Conclusions

Among patients who underwent abdominal surgery, use of postoperative intravenous acetaminophen, compared with placebo, did not significantly reduce the duration of postoperative hypoxemia over 48 hours. The study findings do not support the use of intravenous acetaminophen for this purpose.

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Article Information

Corresponding Author: Alparslan Turan, MD, Department of Outcomes Research, Anesthesiology Institute, Cleveland Clinic, 9500 Euclid Ave, P-77, Cleveland, OH 44195 (turana@ccf.org).

Accepted for Publication: May 22, 2020.

Author Contributions: Dr Turan had full access to all of the data in the study and takes responsibility for the integrity of the data and the accuracy of the data analysis. Ms Makarova conducted and is responsible for the data analysis. Because of her maternity leave, the revision was done by Mr Yang and Dr Mascha, who are also responsible for the data analysis and manuscript writing.

Concept and design: Turan, Saasouh, Hovsepyan, Makarova, Ayad, Soliman, Maheshwari, Ali Sakr Esa, Delaney, Sessler.

Acquisition, analysis, or interpretation of data: Turan, Essber, Saasouh, Hovsepyan, Makarova, Ayad, Cohen, Ruetzler, Yang, Mascha, Kessler, Delaney, Sessler.

Drafting of the manuscript: Turan, Essber, Saasouh, Makarova, Ayad, Ruetzler, Soliman, Maheshwari, Mascha, Ali Sakr Esa, Sessler.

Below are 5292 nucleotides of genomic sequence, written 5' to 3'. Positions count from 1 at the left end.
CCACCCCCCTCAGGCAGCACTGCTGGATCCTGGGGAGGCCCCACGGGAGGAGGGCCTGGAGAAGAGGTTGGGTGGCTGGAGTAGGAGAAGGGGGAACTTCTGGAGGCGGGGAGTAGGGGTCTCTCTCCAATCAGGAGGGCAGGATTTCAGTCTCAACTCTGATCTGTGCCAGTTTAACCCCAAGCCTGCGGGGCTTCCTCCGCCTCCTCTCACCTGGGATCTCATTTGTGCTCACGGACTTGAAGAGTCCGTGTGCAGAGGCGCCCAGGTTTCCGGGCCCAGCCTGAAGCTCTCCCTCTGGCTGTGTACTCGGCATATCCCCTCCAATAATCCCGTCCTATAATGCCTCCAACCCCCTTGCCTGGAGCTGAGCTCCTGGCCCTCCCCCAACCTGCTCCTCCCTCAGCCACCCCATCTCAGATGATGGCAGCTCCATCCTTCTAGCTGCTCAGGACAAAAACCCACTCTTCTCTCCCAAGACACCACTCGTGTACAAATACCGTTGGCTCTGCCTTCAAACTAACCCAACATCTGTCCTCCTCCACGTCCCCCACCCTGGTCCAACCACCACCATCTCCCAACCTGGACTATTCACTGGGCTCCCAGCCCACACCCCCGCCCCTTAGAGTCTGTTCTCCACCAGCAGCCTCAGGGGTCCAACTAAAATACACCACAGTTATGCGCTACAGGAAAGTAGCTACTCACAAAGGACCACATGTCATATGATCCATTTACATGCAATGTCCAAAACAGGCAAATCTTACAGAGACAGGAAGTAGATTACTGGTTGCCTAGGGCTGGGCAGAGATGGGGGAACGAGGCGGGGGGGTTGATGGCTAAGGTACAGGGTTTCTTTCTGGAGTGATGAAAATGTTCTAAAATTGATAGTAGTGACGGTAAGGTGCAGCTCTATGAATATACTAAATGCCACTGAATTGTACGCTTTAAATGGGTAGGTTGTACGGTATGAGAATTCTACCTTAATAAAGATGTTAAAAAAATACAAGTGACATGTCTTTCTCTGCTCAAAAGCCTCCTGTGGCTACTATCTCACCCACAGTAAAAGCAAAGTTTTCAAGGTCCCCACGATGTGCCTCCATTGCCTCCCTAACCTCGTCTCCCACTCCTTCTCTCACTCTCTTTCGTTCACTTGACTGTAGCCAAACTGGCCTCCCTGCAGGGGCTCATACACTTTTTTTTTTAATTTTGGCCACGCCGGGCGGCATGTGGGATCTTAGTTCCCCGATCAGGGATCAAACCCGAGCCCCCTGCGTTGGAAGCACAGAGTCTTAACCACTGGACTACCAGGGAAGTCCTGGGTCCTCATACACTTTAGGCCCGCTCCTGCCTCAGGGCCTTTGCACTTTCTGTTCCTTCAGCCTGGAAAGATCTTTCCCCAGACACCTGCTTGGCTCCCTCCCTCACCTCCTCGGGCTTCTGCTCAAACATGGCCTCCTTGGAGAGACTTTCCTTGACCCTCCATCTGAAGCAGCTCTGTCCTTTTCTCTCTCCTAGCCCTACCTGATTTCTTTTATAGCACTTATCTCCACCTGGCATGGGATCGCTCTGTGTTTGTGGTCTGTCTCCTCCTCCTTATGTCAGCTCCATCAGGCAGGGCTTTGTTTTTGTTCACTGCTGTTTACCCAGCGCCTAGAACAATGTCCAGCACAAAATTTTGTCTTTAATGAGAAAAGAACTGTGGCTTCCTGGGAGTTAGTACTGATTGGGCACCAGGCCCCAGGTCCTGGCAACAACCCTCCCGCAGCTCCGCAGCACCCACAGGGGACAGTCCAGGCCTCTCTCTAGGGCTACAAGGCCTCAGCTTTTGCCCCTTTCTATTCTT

Critical revision of the manuscript for important intellectual content: Turan, Essber, Saasouh, Hovsepyan, Makarova, Ayad, Cohen, Ruetzler, Maheshwari, Yang, Mascha, Kessler, Delaney, Sessler.

Statistical analysis: Turan, Essber, Makarova, Ayad, Yang, Mascha.

Obtained funding: Turan.

Administrative, technical, or material support: Turan, Essber, Hovsepyan, Ayad, Cohen, Ruetzler, Soliman, Maheshwari, Ali Sakr Esa, Kessler, Delaney, Sessler.

Supervision: Turan, Saasouh, Hovsepyan, Ayad, Soliman, Mascha, Ali Sakr Esa, Kessler, Sessler.

Conflict of Interest Disclosures: None reported.

Funding/Support: The study was funded by an investigator-initiated research grant from Mallinckrodt Pharmaceuticals. Sotera and Respiratory Motion provided devices and disposables.

Role of the Funder/Sponsor: The study supporters had no role in the design and conduct of the study; collection, management, analysis, and interpretation of the data; preparation, review, or approval of the manuscript; or decision to submit the manuscript for publication. The authors had sole authority for the data, analysis, write-up, and submission.

Group Information: The FACTOR Study Group: Cleveland Clinic Main Campus: Christine Chang, MD, Michael Walters, MD, Tatyana Kopyeva, MD, Emre Gorgun, MD, Scott R Steele, MD, Joseph Vitale, David Chelnick, Janet Adegboye, MD. Cleveland Clinic Fairview Hospital: Azfar Niazi, MD, Partha Saha, MD.

Data Sharing Statement: See Supplement 3.